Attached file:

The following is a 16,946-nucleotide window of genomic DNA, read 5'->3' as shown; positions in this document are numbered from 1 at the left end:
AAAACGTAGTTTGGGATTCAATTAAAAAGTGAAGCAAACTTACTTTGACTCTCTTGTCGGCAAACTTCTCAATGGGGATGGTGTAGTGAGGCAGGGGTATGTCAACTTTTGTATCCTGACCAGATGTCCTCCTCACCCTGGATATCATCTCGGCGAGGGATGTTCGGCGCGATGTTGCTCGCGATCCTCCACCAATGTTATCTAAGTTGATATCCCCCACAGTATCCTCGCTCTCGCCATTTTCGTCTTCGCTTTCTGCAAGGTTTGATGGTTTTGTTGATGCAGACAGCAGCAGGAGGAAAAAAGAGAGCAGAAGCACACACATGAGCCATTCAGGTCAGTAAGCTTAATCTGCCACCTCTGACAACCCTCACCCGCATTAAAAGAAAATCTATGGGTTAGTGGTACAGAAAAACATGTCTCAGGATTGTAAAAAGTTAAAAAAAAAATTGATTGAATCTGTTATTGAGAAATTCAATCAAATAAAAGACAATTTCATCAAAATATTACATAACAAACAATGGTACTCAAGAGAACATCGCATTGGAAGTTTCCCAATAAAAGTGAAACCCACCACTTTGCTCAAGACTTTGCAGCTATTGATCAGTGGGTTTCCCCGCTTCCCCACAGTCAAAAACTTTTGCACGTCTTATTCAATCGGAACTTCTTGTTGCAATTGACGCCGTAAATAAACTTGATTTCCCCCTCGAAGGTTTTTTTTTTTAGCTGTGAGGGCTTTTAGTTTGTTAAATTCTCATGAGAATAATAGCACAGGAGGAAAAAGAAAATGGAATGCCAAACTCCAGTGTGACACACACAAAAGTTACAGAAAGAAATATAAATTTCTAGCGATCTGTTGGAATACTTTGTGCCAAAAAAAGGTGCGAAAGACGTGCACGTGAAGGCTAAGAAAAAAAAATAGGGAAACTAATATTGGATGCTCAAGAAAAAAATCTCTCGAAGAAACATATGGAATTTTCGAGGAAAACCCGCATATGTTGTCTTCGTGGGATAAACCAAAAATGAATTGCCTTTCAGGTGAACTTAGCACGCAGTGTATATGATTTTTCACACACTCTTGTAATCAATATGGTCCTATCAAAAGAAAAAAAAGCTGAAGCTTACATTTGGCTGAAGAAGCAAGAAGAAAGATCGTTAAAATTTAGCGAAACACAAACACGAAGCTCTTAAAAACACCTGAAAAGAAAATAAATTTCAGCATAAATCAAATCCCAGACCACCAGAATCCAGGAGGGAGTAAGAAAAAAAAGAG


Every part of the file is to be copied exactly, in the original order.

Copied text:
The following is a 16,946-nucleotide window of genomic DNA, read 5'->3' as shown; positions in this document are numbered from 1 at the left end:
AAAACGTAGTTTGGGATTCAATTAAAAAGTGAAGCAAACTTACTTTGACTCTCTTGTCGGCAAACTTCTCAATGGGGATGGTGTAGTGAGGCAGGGGTATGTCAACTTTTGTATCCTGACCAGATGTCCTCCTCACCCTGGATATCATCTCGGCGAGGGATGTTCGGCGCGATGTTGCTCGCGATCCTCCACCAATGTTATCTAAGTTGATATCCCCCACAGTATCCTCGCTCTCGCCATTTTCGTCTTCGCTTTCTGCAAGGTTTGATGGTTTTGTTGATGCAGACAGCAGCAGGAGGAAAAAAGAGAGCAGAAGCACACACATGAGCCATTCAGGTCAGTAAGCTTAATCTGCCACCTCTGACAACCCTCACCCGCATTAAAAGAAAATCTATGGGTTAGTGGTACAGAAAAACATGTCTCAGGATTGTAAAAAGTTAAAAAAAAAATTGATTGAATCTGTTATTGAGAAATTCAATCAAATAAAAGACAATTTCATCAAAATATTACATAACAAACAATGGTACTCAAGAGAACATCGCATTGGAAGTTTCCCAATAAAAGTGAAACCCACCACTTTGCTCAAGACTTTGCAGCTATTGATCAGTGGGTTTCCCCGCTTCCCCACAGTCAAAAACTTTTGCACGTCTTATTCAATCGGAACTTCTTGTTGCAATTGACGCCGTAAATAAACTTGATTTCCCCCTCGAAGGTTTTTTTTTTTAGCTGTGAGGGCTTTTAGTTTGTTAAATTCTCATGAGAATAATAGCACAGGAGGAAAAAGAAAATGGAATGCCAAACTCCAGTGTGACACACACAAAAGTTACAGAAAGAAATATAAATTTCTAGCGATCTGTTGGAATACTTTGTGCCAAAAAAAGGTGCGAAAGACGTGCACGTGAAGGCTAAGAAAAAAAAATAGGGAAACTAATATTGGATGCTCAAGAAAAAAATCTCTCGAAGAAACATATGGAATTTTCGAGGAAAACCCGCATATGTTGTCTTCGTGGGATAAACCAAAAATGAATTGCCTTTCAGGTGAACTTAGCACGCAGTGTATATGATTTTTCACACACTCTTGTAATCAATATGGTCCTATCAAAAGAAAAAAAAGCTGAAGCTTACATTTGGCTGAAGAAGCAAGAAGAAAGATCGTTAAAATTTAGCGAAACACAAACACGAAGCTCTTAAAAACACCTGAAAAGAAAATAAATTTCAGCATAAATCAAATCCCAGACCACCAGAATCCAGGAGGGAGTAAGAAAAAAAAGAG